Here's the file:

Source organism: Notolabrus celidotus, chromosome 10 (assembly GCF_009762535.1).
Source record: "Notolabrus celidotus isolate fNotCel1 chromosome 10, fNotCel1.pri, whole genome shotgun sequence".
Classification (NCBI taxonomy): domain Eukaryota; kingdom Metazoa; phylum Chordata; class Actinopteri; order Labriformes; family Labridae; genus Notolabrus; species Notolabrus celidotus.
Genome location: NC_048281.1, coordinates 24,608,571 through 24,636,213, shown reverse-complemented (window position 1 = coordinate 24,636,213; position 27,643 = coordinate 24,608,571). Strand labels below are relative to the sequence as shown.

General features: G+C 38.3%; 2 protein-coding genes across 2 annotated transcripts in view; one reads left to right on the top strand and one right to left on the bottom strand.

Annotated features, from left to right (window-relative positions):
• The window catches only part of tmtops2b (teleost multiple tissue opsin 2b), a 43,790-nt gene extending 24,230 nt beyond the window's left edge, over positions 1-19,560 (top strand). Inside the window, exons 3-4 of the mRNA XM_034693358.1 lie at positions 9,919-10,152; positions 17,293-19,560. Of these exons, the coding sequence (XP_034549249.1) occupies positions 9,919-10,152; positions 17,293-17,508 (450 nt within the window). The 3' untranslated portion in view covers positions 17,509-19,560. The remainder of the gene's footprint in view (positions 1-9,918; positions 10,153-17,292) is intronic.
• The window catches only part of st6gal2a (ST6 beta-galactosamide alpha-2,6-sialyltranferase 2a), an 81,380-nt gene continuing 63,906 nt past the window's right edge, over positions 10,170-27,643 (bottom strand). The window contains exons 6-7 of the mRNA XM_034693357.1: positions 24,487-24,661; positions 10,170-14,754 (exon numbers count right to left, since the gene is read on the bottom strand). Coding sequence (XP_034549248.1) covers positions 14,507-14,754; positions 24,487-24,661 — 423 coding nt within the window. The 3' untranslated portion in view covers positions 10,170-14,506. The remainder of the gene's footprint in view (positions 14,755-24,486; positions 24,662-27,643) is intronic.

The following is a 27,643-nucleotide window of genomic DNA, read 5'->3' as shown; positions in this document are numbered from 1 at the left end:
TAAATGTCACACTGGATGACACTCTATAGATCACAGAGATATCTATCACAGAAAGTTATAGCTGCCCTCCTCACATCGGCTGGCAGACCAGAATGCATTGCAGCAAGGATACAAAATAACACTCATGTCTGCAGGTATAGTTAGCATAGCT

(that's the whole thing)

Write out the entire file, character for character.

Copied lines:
Source organism: Notolabrus celidotus, chromosome 10 (assembly GCF_009762535.1).
Source record: "Notolabrus celidotus isolate fNotCel1 chromosome 10, fNotCel1.pri, whole genome shotgun sequence".
Classification (NCBI taxonomy): domain Eukaryota; kingdom Metazoa; phylum Chordata; class Actinopteri; order Labriformes; family Labridae; genus Notolabrus; species Notolabrus celidotus.
Genome location: NC_048281.1, coordinates 24,608,571 through 24,636,213, shown reverse-complemented (window position 1 = coordinate 24,636,213; position 27,643 = coordinate 24,608,571). Strand labels below are relative to the sequence as shown.

General features: G+C 38.3%; 2 protein-coding genes across 2 annotated transcripts in view; one reads left to right on the top strand and one right to left on the bottom strand.

Annotated features, from left to right (window-relative positions):
• The window catches only part of tmtops2b (teleost multiple tissue opsin 2b), a 43,790-nt gene extending 24,230 nt beyond the window's left edge, over positions 1-19,560 (top strand). Inside the window, exons 3-4 of the mRNA XM_034693358.1 lie at positions 9,919-10,152; positions 17,293-19,560. Of these exons, the coding sequence (XP_034549249.1) occupies positions 9,919-10,152; positions 17,293-17,508 (450 nt within the window). The 3' untranslated portion in view covers positions 17,509-19,560. The remainder of the gene's footprint in view (positions 1-9,918; positions 10,153-17,292) is intronic.
• The window catches only part of st6gal2a (ST6 beta-galactosamide alpha-2,6-sialyltranferase 2a), an 81,380-nt gene continuing 63,906 nt past the window's right edge, over positions 10,170-27,643 (bottom strand). The window contains exons 6-7 of the mRNA XM_034693357.1: positions 24,487-24,661; positions 10,170-14,754 (exon numbers count right to left, since the gene is read on the bottom strand). Coding sequence (XP_034549248.1) covers positions 14,507-14,754; positions 24,487-24,661 — 423 coding nt within the window. The 3' untranslated portion in view covers positions 10,170-14,506. The remainder of the gene's footprint in view (positions 14,755-24,486; positions 24,662-27,643) is intronic.

The following is a 27,643-nucleotide window of genomic DNA, read 5'->3' as shown; positions in this document are numbered from 1 at the left end:
TAAATGTCACACTGGATGACACTCTATAGATCACAGAGATATCTATCACAGAAAGTTATAGCTGCCCTCCTCACATCGGCTGGCAGACCAGAATGCATTGCAGCAAGGATACAAAATAACACTCATGTCTGCAGGTATAGTTAGCATAGCT